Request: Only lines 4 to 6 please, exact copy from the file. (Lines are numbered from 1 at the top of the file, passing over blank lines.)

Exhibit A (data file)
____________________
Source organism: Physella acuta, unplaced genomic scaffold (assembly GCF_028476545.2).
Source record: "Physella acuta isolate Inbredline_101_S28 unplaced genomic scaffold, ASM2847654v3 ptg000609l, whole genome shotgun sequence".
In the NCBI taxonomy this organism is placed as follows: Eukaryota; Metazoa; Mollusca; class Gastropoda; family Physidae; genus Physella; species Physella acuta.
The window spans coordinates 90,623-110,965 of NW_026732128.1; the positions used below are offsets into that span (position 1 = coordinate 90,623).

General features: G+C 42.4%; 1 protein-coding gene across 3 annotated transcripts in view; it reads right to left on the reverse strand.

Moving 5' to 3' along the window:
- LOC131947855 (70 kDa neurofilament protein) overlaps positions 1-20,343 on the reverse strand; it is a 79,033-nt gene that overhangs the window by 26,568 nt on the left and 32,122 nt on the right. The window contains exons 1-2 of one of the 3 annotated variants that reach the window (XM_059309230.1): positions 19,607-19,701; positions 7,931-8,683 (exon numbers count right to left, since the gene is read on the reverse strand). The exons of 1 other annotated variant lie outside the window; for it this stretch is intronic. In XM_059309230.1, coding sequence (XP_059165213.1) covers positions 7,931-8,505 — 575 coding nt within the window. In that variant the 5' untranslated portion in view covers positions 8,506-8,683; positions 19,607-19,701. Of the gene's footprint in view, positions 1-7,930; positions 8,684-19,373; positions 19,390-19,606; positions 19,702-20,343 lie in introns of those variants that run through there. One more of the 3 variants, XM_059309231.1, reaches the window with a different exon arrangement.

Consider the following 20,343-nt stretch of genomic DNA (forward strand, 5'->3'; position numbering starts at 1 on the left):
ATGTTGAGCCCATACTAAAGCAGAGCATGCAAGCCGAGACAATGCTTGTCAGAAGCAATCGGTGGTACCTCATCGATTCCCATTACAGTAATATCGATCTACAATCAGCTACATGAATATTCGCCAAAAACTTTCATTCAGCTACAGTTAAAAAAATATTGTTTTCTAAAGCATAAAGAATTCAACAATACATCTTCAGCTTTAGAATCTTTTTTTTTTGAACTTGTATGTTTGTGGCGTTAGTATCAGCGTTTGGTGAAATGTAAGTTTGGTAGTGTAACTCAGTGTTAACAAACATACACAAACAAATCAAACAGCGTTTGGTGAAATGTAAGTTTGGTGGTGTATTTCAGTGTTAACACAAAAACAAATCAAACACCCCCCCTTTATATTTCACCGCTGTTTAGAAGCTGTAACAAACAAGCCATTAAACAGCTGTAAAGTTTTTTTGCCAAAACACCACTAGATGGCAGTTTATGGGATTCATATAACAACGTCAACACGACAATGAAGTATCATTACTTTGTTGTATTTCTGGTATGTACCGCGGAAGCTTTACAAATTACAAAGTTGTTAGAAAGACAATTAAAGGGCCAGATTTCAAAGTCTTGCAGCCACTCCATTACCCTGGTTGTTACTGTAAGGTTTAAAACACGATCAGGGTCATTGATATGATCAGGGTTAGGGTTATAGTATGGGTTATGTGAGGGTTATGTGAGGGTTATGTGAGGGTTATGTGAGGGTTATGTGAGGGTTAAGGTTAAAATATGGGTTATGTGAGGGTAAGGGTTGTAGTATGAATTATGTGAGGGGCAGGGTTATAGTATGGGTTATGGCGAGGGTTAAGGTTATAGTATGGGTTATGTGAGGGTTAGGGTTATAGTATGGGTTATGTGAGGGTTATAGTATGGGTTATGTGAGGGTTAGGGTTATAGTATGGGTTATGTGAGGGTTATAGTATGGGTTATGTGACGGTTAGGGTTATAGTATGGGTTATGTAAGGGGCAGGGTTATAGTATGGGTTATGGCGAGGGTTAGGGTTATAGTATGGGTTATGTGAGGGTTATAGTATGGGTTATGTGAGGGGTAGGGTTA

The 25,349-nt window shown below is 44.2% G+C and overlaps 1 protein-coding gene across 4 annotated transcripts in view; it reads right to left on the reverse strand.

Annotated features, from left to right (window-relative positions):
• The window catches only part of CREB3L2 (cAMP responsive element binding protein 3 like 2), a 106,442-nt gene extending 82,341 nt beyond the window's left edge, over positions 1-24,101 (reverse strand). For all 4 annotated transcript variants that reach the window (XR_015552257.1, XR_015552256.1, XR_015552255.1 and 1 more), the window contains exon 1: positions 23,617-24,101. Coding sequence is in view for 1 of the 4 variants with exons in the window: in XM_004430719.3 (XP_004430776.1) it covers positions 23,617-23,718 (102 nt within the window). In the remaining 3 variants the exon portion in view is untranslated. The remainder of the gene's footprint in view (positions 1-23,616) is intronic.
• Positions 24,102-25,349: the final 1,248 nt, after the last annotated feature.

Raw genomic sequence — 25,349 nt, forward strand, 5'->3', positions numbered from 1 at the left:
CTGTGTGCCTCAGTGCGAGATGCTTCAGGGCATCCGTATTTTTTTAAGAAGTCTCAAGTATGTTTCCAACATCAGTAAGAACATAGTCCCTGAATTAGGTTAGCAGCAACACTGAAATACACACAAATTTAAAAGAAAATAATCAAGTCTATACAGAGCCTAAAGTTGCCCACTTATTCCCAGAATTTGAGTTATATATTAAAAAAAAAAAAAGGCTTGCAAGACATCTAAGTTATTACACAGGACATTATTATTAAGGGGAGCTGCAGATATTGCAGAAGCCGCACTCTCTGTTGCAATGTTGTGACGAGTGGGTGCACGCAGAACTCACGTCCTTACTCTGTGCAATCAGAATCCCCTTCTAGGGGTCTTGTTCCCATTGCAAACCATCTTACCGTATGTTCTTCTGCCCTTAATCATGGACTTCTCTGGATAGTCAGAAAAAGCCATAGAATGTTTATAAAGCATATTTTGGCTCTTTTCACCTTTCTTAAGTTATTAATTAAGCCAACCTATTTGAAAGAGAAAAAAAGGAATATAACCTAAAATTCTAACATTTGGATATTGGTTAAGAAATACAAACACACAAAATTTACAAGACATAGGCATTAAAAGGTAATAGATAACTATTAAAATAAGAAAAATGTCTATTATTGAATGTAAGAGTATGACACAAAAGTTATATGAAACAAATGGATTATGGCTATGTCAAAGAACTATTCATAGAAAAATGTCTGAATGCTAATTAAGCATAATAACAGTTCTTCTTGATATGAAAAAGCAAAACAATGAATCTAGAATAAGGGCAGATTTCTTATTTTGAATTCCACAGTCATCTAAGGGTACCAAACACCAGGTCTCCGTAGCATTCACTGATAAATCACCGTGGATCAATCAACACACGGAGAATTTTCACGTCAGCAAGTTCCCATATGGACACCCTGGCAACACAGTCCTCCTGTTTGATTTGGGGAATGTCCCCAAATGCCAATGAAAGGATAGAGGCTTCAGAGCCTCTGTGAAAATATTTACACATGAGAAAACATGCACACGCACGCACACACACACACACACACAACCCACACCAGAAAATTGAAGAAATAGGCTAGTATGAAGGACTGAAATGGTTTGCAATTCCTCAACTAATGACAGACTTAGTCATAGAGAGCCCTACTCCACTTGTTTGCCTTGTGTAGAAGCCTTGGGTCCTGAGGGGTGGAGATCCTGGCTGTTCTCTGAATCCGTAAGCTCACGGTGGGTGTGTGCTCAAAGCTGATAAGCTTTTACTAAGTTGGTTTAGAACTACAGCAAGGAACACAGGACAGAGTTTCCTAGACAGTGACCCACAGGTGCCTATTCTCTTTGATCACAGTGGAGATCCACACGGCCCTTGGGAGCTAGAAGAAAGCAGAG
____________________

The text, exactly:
The window spans coordinates 90,623-110,965 of NW_026732128.1; the positions used below are offsets into that span (position 1 = coordinate 90,623).

General features: G+C 42.4%; 1 protein-coding gene across 3 annotated transcripts in view; it reads right to left on the reverse strand.

Moving 5' to 3' along the window: